Medway is in trouble. The most vulnerable children in our Towns are being let down by the people that are supposed to be there in a time of crisis, as a last resort.
The top inspector in the country has found that the services designed to protect and safeguard vulnerable children is faring worse than council leader Cllr Alan Jarrett’s worst fears.
Judged on three elements by Brenda McLaughlin, children’s social care services were scored the lowest possible grade overall, with one exception. Both the impact of leaders on social work practice with children and families and the experiences and progress of children who need help and protect were considered “inadequate”. While the experiences and progress of children in care or who have left care, were considered “requires improvement to be good”.
Huge caseloads of as many as 55 children and lack of support are key factors why the dedicated staff at the frontline are not being able to up their game as they desperately wish to do so. Children are not getting the emotional and mental health support they need in time and children “spend extensive periods of time at continuing risk of harm when they need the threshold for care”. This means, children are kept in harmful situations even though their problems should be bad enough for the council to give them extra support and attention. On top of that, young adults who have left care at 18 are not getting the access to health care, somewhere to live or help with education or employment. This is scary stuff.
Over four years ago, Medway Council was warned that the services for children were in trouble. Alan Jarrett told the media he genuinely thought the situation was improving. Before this year’s damning inspection results, the head of children’s services left as did the democratically-elected person in charge, Cllr Andrew Mackness. So now there are new people at the helm, assigned to pick up the crumbling pieces. To top things off, they only have until the end of the year to prove they can do it before children’s social care will be taken out of their hands.
In an ideal world, everyone agrees, none of these services would be necessary as children would stay with their families and loved ones. That’s a given. I would also hope everyone recognises that no one goes to work with children without wanting the best for them. They could earn far more money doing something that doesn’t have half the amount of heartbreak. On top of that, I know we like to moan about them, but people who live and work in Medway (even councillors) are far more likely to know what local children need rather than those in Westminster or even further away.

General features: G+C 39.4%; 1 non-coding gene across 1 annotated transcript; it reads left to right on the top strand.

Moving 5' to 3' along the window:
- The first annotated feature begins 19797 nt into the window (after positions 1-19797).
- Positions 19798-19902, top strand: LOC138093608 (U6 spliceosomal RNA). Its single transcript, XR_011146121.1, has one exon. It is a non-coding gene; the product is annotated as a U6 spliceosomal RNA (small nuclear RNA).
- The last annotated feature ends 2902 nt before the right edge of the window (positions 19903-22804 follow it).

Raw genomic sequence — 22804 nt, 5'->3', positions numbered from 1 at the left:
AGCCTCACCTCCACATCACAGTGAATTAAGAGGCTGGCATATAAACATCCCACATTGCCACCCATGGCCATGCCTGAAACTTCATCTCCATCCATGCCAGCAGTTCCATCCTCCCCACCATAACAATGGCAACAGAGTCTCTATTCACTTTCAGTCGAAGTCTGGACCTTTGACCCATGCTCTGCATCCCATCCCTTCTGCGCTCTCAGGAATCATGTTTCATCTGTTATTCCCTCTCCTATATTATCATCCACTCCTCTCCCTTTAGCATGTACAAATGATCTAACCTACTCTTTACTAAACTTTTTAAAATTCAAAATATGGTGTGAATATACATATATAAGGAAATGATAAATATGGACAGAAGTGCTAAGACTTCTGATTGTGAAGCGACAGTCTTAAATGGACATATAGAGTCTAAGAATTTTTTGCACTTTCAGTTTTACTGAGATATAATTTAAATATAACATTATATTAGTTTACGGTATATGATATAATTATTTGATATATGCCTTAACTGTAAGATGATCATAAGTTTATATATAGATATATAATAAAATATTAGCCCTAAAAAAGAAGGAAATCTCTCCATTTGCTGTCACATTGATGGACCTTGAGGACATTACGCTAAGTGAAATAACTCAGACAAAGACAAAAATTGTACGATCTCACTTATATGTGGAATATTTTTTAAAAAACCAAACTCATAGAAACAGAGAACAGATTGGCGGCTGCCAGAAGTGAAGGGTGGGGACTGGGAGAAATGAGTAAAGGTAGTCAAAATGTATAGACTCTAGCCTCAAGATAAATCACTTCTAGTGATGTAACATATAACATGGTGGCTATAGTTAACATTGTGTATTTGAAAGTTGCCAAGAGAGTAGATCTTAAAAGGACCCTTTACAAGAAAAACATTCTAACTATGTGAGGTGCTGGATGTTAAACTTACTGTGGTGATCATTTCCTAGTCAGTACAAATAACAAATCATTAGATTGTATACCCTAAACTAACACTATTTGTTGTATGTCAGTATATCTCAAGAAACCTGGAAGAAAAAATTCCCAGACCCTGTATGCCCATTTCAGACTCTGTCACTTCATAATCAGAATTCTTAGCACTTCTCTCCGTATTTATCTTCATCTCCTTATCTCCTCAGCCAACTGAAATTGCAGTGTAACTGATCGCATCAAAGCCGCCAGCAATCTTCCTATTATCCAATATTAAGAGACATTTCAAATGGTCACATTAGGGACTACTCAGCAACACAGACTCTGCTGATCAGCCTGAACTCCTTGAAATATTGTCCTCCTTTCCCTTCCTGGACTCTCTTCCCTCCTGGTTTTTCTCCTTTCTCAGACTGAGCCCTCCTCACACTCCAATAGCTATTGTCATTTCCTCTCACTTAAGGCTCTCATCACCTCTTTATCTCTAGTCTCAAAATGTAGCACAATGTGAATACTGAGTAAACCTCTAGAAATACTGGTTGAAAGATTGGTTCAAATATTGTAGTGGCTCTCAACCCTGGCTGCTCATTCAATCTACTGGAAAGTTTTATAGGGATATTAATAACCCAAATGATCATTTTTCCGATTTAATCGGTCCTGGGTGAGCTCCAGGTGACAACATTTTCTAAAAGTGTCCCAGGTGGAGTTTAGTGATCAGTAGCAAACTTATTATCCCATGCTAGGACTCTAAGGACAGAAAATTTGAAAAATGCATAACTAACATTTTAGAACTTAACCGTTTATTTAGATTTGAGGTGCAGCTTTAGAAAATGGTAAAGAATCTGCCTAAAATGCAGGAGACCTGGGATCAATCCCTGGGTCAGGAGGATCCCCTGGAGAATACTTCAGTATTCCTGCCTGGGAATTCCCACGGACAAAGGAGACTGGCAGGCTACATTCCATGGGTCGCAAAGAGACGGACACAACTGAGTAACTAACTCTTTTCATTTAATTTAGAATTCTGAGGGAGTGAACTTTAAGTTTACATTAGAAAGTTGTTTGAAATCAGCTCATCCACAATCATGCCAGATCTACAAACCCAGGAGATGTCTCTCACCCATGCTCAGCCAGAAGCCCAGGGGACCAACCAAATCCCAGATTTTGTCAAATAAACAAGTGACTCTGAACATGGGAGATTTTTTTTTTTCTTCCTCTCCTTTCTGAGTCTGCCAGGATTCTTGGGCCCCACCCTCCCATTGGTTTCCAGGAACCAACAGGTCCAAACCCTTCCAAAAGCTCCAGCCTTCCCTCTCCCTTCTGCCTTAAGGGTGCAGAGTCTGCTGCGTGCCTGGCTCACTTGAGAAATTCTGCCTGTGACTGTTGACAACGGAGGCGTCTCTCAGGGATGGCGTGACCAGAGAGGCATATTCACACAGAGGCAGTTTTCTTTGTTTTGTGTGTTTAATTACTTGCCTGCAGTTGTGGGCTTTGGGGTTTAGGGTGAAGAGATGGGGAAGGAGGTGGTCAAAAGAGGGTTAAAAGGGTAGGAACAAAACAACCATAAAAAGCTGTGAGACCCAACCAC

There’s no denying that someone has messed up. Either Medway is too horrible for social workers to live (even though both University of Kent and Christchurch train them in our Towns) or we have a bigger crisis in our hands. Everyone in the field knows taxpayers’ money is not stretching far enough to cover the cost of looking after the people who need it the most but how is that possible? Taxes have been going up and up but there’s still not enough money in the pot to provide for the people who could end up in the hands of gangs instead.
Rather than Westminster spending money on chicken boxes to put children off crime, it is undeniable their coffers should be directly to those on the ground trying their best to make sure children get the care they need. You might not know this but the council is considered “corporate parents” of children in care, this means as taxpayers we have a vested interest in these children’s lives. Sure, we have our own children, who live with us to care for, but share a thought for these children who have been seriously let down by those who need them the most.
We don’t know what the future holds for children’s social care in Medway, only time will tell but we know things must change. Social workers can’t continue to work their arses off for little reward and both children and young people can’t be neglected. This will only lead to more problems along the way and every young person deserves a fighting chance at the most vital times of their lives.
So in the upcoming weeks leading up to the big decision, we will be looking at why this happened, who can help it stop happening and also the bigger picture: are Medway’s problems just a symptom of the whole country?
Greta Byline is a journalist.
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